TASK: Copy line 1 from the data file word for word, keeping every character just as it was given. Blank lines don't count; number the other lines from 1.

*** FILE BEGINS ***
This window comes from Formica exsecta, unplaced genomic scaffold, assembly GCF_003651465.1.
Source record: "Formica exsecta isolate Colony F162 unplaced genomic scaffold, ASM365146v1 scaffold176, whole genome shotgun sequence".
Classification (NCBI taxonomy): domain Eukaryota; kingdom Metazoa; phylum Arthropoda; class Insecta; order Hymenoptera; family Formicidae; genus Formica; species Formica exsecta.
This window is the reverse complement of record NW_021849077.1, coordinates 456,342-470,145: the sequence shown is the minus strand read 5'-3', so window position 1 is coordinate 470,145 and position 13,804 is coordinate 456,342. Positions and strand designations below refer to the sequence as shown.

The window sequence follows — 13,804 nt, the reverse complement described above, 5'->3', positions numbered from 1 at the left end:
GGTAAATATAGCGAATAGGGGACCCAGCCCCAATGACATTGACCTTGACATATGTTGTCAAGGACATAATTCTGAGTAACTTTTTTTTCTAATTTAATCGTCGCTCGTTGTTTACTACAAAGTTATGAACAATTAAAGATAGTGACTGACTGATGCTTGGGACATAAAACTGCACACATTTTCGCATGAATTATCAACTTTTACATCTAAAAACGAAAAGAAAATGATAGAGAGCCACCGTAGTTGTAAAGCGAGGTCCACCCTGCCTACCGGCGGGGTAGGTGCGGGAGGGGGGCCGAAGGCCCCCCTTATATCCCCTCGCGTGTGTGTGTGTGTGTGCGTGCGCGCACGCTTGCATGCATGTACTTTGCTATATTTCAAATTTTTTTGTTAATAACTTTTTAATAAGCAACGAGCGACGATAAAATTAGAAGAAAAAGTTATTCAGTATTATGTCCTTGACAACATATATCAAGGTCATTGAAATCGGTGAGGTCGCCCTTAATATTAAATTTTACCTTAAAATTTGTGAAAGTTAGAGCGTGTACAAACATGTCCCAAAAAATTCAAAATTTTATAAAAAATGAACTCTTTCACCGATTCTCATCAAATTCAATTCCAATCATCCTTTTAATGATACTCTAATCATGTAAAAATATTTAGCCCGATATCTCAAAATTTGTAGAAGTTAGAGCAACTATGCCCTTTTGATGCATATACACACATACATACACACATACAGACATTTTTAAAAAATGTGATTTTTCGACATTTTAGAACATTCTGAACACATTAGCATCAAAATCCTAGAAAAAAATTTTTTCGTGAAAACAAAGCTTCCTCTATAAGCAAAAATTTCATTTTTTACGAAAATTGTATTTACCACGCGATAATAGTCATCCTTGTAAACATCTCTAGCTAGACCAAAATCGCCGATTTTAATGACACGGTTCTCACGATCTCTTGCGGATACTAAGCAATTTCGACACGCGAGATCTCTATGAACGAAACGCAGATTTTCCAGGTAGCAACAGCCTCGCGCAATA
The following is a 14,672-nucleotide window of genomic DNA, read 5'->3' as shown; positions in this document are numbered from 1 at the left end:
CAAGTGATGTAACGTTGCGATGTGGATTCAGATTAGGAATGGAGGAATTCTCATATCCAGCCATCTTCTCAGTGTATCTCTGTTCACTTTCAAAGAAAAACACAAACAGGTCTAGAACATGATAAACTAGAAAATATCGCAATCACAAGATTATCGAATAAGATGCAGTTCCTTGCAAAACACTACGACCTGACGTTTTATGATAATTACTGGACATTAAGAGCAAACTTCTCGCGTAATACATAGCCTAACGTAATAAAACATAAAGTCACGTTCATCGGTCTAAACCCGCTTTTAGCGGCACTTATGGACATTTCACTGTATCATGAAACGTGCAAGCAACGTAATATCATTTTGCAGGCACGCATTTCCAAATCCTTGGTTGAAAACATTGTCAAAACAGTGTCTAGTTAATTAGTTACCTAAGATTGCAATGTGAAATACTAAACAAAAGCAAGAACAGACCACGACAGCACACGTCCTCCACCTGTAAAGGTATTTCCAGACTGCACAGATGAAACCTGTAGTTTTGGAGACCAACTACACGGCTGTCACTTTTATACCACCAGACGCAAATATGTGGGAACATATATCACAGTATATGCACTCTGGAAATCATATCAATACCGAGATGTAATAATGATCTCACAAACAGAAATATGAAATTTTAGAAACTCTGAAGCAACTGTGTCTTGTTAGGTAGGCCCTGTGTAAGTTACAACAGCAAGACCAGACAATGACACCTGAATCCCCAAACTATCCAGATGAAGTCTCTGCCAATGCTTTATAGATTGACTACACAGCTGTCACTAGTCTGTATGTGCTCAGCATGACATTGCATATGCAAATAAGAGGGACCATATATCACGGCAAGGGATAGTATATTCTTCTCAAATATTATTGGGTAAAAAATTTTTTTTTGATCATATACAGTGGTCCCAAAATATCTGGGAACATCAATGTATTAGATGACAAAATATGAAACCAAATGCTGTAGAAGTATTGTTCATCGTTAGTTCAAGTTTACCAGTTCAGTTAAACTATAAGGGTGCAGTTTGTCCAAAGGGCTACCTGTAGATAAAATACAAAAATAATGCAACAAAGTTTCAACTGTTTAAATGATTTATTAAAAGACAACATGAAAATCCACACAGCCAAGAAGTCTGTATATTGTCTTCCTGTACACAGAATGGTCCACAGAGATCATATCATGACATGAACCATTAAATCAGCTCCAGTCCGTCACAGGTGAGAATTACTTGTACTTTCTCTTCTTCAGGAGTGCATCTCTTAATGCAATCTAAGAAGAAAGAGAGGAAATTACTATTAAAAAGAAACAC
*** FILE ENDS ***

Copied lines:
This window comes from Formica exsecta, unplaced genomic scaffold, assembly GCF_003651465.1.